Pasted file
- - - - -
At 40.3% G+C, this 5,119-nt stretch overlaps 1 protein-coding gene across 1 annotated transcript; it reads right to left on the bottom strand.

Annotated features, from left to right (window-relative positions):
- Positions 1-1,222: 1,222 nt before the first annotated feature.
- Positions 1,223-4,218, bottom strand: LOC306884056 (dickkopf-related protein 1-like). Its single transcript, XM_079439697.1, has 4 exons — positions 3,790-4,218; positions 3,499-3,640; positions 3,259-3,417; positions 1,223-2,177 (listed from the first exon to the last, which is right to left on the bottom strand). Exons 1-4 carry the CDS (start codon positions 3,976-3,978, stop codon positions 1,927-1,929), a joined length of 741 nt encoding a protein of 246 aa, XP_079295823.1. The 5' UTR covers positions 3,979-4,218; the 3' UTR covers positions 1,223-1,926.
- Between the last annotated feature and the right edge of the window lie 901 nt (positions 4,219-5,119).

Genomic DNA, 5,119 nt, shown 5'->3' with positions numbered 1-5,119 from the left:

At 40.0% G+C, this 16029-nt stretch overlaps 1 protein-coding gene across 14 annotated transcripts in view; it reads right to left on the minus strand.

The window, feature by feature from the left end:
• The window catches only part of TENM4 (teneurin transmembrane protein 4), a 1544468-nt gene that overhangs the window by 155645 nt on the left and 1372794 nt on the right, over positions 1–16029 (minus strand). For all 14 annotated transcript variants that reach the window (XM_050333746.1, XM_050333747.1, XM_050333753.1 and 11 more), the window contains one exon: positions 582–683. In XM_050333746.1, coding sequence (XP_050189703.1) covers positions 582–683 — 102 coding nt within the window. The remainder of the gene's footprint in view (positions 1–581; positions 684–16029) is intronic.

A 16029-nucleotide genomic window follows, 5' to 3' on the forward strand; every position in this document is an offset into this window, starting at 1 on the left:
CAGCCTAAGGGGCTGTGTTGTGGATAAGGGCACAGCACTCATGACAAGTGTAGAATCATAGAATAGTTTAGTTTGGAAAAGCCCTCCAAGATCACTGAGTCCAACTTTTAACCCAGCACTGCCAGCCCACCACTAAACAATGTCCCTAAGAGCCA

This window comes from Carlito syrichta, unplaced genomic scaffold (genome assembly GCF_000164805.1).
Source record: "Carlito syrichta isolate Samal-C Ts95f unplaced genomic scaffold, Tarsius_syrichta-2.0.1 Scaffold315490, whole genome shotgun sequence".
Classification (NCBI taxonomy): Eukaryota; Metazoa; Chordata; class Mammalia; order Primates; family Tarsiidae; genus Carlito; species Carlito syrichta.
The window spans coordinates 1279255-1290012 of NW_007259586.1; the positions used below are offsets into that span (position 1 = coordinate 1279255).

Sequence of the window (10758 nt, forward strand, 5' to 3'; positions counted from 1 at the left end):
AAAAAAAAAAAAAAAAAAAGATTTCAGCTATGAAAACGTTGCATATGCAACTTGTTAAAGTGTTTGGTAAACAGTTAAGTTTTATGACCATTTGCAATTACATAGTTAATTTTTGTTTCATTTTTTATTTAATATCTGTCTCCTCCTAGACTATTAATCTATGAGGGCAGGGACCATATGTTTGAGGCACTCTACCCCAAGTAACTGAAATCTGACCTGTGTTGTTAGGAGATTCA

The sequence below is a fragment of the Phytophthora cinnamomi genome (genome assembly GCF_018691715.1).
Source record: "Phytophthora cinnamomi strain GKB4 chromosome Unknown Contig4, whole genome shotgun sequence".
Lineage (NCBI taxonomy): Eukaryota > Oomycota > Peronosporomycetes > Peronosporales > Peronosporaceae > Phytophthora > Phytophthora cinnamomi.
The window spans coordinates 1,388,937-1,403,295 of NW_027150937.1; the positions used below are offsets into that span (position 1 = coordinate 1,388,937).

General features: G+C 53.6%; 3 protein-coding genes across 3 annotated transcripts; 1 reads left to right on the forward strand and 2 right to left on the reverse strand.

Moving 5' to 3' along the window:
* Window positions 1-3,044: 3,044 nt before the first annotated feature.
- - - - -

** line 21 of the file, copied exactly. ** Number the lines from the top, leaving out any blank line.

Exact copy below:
The window spans coordinates 1,388,937-1,403,295 of NW_027150937.1; the positions used below are offsets into that span (position 1 = coordinate 1,388,937).